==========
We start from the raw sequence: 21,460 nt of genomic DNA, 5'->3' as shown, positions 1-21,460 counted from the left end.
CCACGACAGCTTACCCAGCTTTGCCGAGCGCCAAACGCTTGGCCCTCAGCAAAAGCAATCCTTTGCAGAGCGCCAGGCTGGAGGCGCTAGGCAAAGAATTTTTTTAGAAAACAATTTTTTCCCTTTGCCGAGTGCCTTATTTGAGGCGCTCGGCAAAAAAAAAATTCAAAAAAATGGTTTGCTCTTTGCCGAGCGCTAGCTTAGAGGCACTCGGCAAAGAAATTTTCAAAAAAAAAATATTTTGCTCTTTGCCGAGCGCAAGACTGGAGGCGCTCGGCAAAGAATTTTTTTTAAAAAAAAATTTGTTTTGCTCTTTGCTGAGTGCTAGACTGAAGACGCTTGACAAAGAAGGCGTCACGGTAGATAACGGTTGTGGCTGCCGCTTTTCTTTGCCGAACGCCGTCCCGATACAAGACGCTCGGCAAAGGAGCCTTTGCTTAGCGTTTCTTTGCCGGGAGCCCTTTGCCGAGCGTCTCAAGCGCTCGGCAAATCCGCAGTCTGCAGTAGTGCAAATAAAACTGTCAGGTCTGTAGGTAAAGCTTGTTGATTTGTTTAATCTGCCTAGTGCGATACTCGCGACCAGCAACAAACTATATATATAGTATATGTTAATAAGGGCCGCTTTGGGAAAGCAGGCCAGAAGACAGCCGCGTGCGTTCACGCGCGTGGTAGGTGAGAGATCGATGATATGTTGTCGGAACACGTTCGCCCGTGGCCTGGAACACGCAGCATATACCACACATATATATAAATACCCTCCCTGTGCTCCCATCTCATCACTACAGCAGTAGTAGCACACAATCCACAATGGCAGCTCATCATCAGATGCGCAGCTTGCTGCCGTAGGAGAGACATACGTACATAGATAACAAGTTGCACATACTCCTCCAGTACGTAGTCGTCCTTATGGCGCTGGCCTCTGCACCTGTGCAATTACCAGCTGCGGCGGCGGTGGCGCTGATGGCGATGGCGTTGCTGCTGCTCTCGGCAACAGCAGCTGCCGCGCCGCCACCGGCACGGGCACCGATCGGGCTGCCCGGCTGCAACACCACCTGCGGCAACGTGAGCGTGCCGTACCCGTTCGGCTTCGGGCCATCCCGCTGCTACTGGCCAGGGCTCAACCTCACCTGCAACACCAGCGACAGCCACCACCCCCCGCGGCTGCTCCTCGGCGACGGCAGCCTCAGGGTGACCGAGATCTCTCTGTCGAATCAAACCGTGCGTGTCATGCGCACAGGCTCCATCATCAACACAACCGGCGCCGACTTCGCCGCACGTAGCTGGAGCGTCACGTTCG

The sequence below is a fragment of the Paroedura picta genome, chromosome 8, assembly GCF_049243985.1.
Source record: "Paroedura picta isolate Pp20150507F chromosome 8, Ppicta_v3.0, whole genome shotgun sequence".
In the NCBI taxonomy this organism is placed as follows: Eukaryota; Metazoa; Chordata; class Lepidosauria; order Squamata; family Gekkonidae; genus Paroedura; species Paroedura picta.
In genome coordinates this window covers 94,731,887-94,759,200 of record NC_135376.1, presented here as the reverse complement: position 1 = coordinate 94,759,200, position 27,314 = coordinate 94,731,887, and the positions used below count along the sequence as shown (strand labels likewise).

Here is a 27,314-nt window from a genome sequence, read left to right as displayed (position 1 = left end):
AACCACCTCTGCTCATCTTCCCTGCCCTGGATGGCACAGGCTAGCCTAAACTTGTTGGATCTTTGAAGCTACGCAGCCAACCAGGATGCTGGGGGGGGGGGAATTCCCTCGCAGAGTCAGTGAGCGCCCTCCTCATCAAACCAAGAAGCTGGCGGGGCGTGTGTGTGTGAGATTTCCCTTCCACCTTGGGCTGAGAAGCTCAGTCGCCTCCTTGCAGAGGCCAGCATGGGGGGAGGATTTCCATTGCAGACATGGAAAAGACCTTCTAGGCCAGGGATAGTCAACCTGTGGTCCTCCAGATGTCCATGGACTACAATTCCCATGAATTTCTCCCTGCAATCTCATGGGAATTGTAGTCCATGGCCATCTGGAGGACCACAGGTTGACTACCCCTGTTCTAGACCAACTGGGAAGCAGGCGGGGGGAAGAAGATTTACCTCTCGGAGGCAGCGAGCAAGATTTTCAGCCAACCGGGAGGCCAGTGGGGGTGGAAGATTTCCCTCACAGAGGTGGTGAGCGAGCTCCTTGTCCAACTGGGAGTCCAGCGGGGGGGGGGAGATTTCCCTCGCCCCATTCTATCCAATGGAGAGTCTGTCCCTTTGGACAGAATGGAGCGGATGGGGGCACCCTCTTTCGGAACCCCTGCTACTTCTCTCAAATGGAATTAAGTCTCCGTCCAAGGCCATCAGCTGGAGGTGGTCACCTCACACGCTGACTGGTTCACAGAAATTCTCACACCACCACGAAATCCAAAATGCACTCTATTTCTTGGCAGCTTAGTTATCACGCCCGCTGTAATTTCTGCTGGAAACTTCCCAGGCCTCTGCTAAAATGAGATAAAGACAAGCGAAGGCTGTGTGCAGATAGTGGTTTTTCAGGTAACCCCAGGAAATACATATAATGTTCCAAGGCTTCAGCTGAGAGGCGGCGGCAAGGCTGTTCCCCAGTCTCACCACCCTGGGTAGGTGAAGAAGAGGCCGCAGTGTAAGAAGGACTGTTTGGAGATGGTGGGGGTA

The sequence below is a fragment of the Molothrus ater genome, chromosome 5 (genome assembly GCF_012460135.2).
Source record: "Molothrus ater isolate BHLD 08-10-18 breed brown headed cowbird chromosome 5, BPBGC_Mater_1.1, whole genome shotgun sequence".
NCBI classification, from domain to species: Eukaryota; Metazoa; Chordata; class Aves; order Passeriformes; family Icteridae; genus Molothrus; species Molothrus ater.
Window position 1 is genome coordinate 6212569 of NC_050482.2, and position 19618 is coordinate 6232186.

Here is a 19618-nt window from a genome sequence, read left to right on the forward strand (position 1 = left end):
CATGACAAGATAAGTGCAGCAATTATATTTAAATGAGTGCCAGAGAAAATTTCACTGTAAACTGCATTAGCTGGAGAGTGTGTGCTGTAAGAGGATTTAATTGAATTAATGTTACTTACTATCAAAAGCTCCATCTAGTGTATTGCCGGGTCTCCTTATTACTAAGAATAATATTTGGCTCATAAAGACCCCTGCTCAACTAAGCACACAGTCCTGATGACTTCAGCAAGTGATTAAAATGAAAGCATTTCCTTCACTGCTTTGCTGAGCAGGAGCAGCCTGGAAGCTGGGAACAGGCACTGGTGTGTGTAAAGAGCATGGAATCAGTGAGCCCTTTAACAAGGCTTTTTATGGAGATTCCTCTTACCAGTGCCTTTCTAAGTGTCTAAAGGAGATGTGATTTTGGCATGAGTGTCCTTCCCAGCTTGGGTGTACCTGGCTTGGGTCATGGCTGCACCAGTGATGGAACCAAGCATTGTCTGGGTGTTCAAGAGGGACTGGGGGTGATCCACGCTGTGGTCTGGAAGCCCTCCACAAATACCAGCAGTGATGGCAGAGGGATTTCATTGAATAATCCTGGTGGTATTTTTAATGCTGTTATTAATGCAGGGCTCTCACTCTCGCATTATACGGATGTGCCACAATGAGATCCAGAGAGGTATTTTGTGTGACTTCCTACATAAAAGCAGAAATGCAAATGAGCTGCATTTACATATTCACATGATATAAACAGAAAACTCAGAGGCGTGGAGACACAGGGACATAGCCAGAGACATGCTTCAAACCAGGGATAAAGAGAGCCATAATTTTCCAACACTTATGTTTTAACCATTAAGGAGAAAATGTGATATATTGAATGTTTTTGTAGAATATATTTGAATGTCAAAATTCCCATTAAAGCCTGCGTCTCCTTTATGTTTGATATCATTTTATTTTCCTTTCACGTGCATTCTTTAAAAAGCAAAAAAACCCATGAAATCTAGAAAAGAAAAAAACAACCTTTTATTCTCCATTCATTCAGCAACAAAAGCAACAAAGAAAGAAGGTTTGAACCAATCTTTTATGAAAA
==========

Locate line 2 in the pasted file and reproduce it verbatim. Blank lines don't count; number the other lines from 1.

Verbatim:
CCACGACAGCTTACCCAGCTTTGCCGAGCGCCAAACGCTTGGCCCTCAGCAAAAGCAATCCTTTGCAGAGCGCCAGGCTGGAGGCGCTAGGCAAAGAATTTTTTTAGAAAACAATTTTTTCCCTTTGCCGAGTGCCTTATTTGAGGCGCTCGGCAAAAAAAAAATTCAAAAAAATGGTTTGCTCTTTGCCGAGCGCTAGCTTAGAGGCACTCGGCAAAGAAATTTTCAAAAAAAAAATATTTTGCTCTTTGCCGAGCGCAAGACTGGAGGCGCTCGGCAAAGAATTTTTTTTAAAAAAAAATTTGTTTTGCTCTTTGCTGAGTGCTAGACTGAAGACGCTTGACAAAGAAGGCGTCACGGTAGATAACGGTTGTGGCTGCCGCTTTTCTTTGCCGAACGCCGTCCCGATACAAGACGCTCGGCAAAGGAGCCTTTGCTTAGCGTTTCTTTGCCGGGAGCCCTTTGCCGAGCGTCTCAAGCGCTCGGCAAATCCGCAGTCTGCAGTAGTGCAAATAAAACTGTCAGGTCTGTAGGTAAAGCTTGTTGATTTGTTTAATCTGCCTAGTGCGATACTCGCGACCAGCAACAAACTATATATATAGTATATGTTAATAAGGGCCGCTTTGGGAAAGCAGGCCAGAAGACAGCCGCGTGCGTTCACGCGCGTGGTAGGTGAGAGATCGATGATATGTTGTCGGAACACGTTCGCCCGTGGCCTGGAACACGCAGCATATACCACACATATATATAAATACCCTCCCTGTGCTCCCATCTCATCACTACAGCAGTAGTAGCACACAATCCACAATGGCAGCTCATCATCAGATGCGCAGCTTGCTGCCGTAGGAGAGACATACGTACATAGATAACAAGTTGCACATACTCCTCCAGTACGTAGTCGTCCTTATGGCGCTGGCCTCTGCACCTGTGCAATTACCAGCTGCGGCGGCGGTGGCGCTGATGGCGATGGCGTTGCTGCTGCTCTCGGCAACAGCAGCTGCCGCGCCGCCACCGGCACGGGCACCGATCGGGCTGCCCGGCTGCAACACCACCTGCGGCAACGTGAGCGTGCCGTACCCGTTCGGCTTCGGGCCATCCCGCTGCTACTGGCCAGGGCTCAACCTCACCTGCAACACCAGCGACAGCCACCACCCCCCGCGGCTGCTCCTCGGCGACGGCAGCCTCAGGGTGACCGAGATCTCTCTGTCGAATCAAACCGTGCGTGTCATGCGCACAGGCTCCATCATCAACACAACCGGCGCCGACTTCGCCGCACGTAGCTGGAGCGTCACGTTCG